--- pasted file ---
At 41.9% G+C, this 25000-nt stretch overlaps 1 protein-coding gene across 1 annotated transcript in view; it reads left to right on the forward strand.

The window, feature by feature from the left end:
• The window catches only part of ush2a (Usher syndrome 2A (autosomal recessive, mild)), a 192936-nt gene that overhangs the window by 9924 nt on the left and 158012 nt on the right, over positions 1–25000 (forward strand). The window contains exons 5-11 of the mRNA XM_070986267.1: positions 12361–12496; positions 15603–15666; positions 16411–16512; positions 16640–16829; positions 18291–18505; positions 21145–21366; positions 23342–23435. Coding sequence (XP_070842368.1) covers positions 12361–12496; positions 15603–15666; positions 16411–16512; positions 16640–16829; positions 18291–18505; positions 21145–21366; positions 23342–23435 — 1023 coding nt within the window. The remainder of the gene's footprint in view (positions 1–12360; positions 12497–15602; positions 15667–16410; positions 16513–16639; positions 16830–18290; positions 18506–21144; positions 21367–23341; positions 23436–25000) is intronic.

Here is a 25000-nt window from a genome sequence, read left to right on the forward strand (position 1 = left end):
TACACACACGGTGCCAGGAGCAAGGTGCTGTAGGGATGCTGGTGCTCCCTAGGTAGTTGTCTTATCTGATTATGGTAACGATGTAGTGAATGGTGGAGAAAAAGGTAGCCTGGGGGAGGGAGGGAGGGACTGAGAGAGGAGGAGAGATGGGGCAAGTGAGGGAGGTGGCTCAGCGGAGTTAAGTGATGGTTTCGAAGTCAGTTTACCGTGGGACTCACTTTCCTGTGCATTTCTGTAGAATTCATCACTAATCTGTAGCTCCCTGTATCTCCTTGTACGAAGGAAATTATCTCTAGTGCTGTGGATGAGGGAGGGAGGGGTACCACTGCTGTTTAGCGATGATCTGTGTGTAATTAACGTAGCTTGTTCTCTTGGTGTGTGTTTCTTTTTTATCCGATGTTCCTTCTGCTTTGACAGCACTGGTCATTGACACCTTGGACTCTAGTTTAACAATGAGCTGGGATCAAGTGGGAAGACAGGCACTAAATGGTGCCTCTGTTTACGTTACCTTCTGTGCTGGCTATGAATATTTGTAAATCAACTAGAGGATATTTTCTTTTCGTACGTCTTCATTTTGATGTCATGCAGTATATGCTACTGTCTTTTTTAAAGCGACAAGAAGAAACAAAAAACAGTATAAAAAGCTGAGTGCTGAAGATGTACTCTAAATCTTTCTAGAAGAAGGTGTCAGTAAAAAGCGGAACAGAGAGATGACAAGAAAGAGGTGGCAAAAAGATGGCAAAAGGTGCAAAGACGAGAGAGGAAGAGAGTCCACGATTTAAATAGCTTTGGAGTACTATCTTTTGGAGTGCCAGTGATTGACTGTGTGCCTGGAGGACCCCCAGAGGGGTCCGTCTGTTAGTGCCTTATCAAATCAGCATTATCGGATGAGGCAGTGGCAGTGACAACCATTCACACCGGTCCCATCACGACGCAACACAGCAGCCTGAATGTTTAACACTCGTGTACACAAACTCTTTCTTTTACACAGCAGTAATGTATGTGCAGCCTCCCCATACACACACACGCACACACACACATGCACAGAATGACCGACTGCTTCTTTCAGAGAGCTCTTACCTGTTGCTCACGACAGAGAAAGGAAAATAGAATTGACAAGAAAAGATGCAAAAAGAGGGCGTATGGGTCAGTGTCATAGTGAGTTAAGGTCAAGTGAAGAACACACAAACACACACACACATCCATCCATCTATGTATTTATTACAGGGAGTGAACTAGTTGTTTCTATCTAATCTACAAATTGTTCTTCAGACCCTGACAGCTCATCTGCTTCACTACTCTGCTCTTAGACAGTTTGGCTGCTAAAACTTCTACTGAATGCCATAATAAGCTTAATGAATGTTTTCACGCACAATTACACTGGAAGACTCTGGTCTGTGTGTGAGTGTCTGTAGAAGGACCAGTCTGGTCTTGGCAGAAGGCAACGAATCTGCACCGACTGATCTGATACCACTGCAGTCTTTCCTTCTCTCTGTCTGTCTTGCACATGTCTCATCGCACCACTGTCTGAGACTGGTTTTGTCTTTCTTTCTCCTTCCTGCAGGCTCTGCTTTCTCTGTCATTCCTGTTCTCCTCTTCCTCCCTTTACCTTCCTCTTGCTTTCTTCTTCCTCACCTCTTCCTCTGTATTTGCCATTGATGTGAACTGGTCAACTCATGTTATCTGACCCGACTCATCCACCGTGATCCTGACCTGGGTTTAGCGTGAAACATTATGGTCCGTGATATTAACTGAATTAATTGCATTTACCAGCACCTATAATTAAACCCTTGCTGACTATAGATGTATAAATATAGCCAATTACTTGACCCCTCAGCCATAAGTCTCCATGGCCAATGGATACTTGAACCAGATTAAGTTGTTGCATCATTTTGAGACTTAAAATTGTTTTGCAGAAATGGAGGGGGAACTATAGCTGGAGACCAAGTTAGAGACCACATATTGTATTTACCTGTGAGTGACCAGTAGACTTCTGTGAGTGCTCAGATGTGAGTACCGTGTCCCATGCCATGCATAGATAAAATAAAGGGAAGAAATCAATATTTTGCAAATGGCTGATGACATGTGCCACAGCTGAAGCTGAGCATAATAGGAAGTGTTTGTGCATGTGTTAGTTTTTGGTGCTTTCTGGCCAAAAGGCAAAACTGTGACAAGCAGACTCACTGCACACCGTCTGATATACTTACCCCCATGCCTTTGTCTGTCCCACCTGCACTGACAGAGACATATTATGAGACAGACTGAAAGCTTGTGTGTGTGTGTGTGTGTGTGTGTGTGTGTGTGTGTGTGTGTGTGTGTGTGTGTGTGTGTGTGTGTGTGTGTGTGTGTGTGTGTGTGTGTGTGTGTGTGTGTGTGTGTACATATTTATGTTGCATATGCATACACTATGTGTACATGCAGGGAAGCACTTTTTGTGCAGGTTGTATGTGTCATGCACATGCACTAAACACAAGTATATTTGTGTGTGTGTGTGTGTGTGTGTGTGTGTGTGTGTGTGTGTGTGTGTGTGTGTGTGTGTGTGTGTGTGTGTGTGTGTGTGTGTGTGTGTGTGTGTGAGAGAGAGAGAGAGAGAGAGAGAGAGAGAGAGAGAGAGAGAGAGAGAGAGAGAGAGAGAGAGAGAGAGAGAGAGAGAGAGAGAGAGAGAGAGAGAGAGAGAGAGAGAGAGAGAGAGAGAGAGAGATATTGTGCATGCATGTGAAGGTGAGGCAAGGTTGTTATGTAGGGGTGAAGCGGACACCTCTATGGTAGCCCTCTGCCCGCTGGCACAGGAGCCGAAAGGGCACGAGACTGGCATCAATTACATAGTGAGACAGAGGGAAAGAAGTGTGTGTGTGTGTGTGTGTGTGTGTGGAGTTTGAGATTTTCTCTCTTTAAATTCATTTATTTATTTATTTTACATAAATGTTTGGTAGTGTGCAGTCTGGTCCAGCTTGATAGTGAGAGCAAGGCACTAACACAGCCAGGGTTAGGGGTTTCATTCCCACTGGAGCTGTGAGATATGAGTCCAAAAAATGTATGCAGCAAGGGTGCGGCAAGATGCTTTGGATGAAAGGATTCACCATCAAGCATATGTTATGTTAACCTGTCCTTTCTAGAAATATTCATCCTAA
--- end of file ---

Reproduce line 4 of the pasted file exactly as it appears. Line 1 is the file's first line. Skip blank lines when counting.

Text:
Here is a 25000-nt window from a genome sequence, read left to right on the forward strand (position 1 = left end):